Currently in beta, and properly launching in spring 2022, this is a device management service. Amongst many other things, it means new employees can be handed a Mac, iPad, or iPhone, and have it set up for them with all the company’s required apps, logins and so on.

Jamf’s CEO says Apple creating this service could be a “terrific opportunity.” There was a time when Steve Jobs welcomed IBM, too.

We’re all technology savvy now

Decades on from that start of the IBM/Apple rivalry, the world is a very different place and we are all now incredibly clued-in to how technology works. Unless you’re on trial.

This is hardly the most controversial aspect of the Rittenhouse trial, nor even the most surprising. But during the hearings, lawyers asked for a mistrial because Apple Mail compressed a video.

It’s certainly true that most users neither know nor have reason to care that Mail will make a file smaller to email it, but we are all at least clear on how pinch to zoom works.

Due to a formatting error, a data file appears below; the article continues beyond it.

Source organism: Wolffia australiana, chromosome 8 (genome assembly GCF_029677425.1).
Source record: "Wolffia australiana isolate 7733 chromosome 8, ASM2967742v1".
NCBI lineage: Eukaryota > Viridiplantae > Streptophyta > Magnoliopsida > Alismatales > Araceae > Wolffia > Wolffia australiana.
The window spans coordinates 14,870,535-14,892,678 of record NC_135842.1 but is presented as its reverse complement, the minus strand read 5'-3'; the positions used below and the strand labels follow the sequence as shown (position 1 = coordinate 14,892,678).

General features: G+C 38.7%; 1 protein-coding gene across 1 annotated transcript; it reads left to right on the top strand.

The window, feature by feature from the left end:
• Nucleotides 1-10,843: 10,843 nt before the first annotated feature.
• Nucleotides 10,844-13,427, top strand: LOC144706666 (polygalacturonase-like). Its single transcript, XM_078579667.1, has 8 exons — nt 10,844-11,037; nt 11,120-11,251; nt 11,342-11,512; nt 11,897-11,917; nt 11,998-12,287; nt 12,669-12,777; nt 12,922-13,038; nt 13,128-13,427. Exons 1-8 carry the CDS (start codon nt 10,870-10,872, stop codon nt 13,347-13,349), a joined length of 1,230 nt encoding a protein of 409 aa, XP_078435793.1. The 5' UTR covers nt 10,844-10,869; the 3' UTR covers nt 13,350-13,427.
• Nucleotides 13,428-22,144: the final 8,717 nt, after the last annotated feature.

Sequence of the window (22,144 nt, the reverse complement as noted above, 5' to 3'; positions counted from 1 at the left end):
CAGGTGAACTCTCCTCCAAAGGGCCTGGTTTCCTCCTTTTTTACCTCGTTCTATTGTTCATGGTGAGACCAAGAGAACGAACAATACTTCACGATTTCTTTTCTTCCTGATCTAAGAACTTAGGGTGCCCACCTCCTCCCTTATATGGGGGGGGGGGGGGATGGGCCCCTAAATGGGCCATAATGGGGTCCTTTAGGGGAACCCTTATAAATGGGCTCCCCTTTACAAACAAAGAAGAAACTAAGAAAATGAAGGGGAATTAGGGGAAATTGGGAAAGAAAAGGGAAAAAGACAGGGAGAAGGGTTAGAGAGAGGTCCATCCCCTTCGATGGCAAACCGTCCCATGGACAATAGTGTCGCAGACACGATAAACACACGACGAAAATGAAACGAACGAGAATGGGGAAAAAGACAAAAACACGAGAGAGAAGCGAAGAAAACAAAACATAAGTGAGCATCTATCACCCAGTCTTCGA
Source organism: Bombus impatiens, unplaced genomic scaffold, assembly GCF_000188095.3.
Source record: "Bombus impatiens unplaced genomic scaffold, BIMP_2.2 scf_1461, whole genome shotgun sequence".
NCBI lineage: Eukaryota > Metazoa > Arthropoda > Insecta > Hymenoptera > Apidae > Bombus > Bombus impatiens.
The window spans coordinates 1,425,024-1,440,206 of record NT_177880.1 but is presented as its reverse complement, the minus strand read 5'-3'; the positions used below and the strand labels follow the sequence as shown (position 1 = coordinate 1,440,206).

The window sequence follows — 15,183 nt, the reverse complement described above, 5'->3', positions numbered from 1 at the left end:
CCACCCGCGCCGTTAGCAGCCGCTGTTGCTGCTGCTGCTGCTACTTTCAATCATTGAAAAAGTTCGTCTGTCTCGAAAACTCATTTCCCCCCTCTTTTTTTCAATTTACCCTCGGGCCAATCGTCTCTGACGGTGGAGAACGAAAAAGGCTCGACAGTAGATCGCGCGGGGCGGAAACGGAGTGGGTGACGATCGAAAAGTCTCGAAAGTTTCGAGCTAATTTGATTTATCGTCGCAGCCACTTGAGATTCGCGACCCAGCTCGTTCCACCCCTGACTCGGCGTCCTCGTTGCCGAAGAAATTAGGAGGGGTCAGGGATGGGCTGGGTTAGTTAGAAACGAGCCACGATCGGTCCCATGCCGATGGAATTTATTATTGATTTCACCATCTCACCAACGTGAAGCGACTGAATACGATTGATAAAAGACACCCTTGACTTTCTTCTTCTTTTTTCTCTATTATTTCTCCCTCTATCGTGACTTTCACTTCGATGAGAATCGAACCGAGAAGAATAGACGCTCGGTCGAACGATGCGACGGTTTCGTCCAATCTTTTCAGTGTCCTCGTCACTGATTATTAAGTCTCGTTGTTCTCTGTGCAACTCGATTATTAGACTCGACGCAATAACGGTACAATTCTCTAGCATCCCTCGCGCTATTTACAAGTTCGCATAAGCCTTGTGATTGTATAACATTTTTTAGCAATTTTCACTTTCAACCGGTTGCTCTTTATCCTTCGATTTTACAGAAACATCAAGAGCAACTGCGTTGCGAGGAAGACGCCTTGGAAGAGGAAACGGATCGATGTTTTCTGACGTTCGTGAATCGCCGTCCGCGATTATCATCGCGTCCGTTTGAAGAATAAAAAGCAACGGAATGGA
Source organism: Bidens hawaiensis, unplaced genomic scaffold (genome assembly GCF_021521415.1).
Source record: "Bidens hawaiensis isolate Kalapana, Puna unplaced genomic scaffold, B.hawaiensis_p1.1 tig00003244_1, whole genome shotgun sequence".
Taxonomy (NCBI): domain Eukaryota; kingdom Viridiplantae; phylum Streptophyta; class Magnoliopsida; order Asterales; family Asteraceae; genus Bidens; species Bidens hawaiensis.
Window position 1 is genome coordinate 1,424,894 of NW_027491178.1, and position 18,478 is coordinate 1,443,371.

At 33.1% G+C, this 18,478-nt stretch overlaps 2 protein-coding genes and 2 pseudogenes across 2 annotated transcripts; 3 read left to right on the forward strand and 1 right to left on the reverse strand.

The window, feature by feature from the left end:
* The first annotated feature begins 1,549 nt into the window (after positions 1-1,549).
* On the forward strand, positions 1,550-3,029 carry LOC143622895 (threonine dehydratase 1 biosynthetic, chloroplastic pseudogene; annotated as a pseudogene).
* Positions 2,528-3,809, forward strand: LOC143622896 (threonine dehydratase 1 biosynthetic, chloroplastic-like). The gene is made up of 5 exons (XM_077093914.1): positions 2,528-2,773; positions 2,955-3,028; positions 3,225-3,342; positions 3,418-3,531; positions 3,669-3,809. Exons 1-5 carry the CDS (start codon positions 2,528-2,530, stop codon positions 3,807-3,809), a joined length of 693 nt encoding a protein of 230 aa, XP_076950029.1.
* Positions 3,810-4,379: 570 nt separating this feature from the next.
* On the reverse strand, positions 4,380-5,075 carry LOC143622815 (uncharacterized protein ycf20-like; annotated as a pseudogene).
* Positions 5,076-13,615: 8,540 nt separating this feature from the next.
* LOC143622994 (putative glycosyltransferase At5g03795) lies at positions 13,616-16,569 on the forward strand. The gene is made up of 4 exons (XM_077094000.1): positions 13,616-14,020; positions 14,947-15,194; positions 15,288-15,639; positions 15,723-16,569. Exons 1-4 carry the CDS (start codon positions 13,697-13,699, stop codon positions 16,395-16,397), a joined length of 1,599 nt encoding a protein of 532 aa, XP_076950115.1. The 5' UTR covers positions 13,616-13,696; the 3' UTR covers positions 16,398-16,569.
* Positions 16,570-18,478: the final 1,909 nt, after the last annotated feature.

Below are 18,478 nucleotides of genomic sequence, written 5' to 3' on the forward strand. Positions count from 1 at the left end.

To you, pinch to zoom was a brilliant innovation, and is now just normal. If you want to zoom in, you pinch, and if you want to zoom out, you pinch out.

Unless you’re on trial. In which case, apparently, pinch to zoom is the manipulation of video by on-board artificial intelligence that changes footage to “create what they believe is happening.”

Apple Music-streamed concert Astroworld

Apple Music-streamed concert Astroworld

Astroworld

One horrible event that took place in November 2021 was the Apple Music-streamed Astroworld concert. A surging crowd of 50,000 attendees initially lead to the deaths of 8 people, and injuries for over 300.

At least one more person has died as a result of their injuries, and Apple Music is now among several firms being sued. Cases including a $2 billion suit claim that the organizers “cut costs, and put attendees at risk.”

Those cases are only just beginning, but others reached a kind of conclusion in November. Legal cases never end, they just lose their appeal, but for now, Italy has ruled that Apple owes it a lot of money.